Ms Danish is said to be a brave lady. She married a man from a different sect and faced criticism from her community and relatives. Unfortunately, her husband, a political activist, was assassinated. A friend of Sadia’s husband writes about him on the Facebook:

“I knew this man personally, he was a man of courage, zeal and ambitions. we had a very good time a few months before his dreadful assassination. he was a promising leader for this long ignored nation. i often miss him when I look around for a courageous leader in the region. may God bless him thereafter with His utmost kindness. Ameen.”

The murder of her husband was a great tragedy for Ms Danish and her young children. But this iron-lady decided to fight back against biases, hatred and crimes in a democratic way so that there is peace and prosperity in the terrorized region especially the capital city, Gilgit.

Thus she joined practical politics and now the over 2 million people of Gilgit-Baltistan consider her the Cyber Generation leader. Men, women, youth and children everyone is fascinated by this graceful lady. Locals say that when she speaks, uncontrollable crowds become dumb silent!

“Besides the Sunnis, Shias, Ismailis and Noorbakhshias, Ahmedis and Christians also consider a friendly Sadia as a leader of their own, rather a family member,” says an educationist from the region.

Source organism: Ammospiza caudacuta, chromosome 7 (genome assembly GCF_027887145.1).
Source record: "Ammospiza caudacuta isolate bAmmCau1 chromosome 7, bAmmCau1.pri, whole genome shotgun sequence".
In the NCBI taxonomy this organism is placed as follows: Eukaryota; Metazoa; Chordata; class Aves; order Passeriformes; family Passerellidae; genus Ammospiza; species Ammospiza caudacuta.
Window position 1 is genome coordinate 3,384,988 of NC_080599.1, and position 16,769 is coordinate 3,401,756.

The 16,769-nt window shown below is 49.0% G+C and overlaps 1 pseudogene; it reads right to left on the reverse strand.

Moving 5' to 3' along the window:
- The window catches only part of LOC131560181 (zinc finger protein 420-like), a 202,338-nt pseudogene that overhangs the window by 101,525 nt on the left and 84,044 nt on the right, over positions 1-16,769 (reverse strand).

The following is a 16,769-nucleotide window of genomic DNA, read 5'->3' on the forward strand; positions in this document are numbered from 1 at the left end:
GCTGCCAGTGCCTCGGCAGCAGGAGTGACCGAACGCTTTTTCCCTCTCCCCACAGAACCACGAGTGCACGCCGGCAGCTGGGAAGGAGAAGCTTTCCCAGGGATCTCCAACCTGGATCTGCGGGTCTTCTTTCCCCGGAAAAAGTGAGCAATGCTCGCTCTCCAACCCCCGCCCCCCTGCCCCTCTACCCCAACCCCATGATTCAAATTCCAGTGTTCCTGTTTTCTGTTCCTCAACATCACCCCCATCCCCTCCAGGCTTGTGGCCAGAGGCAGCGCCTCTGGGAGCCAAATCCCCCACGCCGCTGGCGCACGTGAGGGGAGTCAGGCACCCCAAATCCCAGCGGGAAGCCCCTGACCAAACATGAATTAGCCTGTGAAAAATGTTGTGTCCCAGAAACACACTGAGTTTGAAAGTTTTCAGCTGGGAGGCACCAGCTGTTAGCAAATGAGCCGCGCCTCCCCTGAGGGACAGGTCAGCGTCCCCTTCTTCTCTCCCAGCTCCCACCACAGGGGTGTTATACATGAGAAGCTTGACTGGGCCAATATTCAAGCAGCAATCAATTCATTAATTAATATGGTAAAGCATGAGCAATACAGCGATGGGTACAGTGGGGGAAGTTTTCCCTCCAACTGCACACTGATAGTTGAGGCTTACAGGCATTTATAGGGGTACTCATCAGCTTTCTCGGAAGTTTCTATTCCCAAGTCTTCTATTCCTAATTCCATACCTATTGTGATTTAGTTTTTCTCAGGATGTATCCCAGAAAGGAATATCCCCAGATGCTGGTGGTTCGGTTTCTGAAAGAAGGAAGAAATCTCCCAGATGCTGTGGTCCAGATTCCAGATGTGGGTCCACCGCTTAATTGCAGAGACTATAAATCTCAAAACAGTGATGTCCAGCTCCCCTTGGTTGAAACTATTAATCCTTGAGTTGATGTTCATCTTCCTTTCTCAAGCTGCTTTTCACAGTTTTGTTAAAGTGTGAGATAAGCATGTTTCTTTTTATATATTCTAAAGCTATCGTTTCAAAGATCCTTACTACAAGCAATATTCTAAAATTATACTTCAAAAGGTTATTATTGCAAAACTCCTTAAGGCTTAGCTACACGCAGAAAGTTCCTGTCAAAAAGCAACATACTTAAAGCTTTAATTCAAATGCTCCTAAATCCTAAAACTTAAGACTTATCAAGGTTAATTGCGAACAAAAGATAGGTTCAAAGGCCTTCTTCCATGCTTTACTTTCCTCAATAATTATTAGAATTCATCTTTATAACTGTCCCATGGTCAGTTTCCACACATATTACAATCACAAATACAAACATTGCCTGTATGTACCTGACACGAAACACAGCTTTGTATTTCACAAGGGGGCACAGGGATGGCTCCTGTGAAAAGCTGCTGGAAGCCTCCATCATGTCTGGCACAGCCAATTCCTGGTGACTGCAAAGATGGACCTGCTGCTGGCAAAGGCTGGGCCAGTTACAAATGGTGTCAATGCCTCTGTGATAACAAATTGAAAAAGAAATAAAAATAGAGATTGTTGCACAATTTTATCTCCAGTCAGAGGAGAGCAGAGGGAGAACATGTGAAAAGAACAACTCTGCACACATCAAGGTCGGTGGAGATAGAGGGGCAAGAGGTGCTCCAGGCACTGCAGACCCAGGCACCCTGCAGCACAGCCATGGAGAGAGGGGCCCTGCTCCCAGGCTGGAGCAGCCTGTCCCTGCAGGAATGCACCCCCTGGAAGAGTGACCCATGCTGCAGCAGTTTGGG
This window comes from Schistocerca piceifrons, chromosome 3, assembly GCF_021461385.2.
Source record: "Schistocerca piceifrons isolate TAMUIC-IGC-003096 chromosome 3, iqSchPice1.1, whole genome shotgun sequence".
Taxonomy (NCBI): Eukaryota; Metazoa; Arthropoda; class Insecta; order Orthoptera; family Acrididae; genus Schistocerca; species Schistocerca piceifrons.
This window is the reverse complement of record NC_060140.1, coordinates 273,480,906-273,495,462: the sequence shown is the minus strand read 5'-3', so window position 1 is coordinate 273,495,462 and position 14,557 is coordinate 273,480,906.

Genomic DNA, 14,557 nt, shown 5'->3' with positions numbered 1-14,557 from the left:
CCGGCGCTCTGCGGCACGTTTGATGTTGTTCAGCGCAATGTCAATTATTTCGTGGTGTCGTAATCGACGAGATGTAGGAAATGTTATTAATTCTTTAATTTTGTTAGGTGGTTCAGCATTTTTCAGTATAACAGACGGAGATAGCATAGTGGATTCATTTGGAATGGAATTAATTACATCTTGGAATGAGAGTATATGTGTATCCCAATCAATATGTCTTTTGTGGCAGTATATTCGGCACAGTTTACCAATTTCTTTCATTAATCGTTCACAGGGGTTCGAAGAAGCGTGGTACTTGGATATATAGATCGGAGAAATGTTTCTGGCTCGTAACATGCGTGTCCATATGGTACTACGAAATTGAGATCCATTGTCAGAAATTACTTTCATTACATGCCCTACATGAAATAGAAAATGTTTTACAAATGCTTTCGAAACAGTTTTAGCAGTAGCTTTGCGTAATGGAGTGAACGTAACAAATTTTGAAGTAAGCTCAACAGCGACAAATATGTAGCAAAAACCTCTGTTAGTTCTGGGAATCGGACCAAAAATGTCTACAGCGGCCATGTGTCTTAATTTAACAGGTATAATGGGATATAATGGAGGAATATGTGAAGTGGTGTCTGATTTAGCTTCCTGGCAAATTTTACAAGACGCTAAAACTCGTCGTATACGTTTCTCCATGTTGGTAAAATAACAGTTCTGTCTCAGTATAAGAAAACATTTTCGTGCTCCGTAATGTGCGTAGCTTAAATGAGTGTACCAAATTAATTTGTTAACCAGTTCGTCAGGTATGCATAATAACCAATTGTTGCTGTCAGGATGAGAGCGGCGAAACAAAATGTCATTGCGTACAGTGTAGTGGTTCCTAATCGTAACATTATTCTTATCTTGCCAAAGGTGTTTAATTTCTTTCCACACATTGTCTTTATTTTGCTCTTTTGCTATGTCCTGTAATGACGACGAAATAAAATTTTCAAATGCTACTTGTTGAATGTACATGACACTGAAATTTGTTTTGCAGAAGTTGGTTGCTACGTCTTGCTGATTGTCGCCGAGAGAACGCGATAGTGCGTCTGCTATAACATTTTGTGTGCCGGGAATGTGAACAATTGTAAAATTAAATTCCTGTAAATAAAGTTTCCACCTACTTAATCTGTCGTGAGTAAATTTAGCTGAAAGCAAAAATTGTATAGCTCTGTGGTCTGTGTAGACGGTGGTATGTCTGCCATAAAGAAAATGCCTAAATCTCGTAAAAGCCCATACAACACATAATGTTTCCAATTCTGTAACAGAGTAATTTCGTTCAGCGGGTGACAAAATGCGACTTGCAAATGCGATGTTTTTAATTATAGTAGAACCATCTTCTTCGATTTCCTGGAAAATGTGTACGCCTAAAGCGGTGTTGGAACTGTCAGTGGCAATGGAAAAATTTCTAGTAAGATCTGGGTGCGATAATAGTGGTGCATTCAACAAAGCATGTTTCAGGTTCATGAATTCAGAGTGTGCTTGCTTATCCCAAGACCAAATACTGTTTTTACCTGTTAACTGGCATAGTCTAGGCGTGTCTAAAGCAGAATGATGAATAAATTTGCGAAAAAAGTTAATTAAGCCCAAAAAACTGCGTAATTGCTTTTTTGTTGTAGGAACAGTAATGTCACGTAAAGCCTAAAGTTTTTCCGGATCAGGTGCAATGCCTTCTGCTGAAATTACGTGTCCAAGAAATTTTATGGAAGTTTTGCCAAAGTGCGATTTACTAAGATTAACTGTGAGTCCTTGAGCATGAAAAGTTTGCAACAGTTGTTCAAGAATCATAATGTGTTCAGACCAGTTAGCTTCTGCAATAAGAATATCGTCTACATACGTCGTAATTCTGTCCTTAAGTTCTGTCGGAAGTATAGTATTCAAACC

Shina, Balti, Burushaski, Wakhi, Khowar, Domaki, Punjabi, Pashtu, Kashmiri and other ethnic groups settled in the region say that a new era of pluralism has started in Gilgit-Baltistan. “It’s according to the demands of the new globalized age!”

Besides her personal leadership qualities, Sadia comes from a very learned family-background of Gilgit. Her father Amin Zia is known as Shakespeare of Shina, one of the main local languages. He is author of many books. So are many other family members.

Therefore, instead of wearing a veil and hesitating to talk to men, Sadia gracefully dresses and leads crowds of men in the society, considered male-dominated, conservative and tribal in nature. This is a great change. “But her confidence should be transferred to every girl from the region,” says a girl student.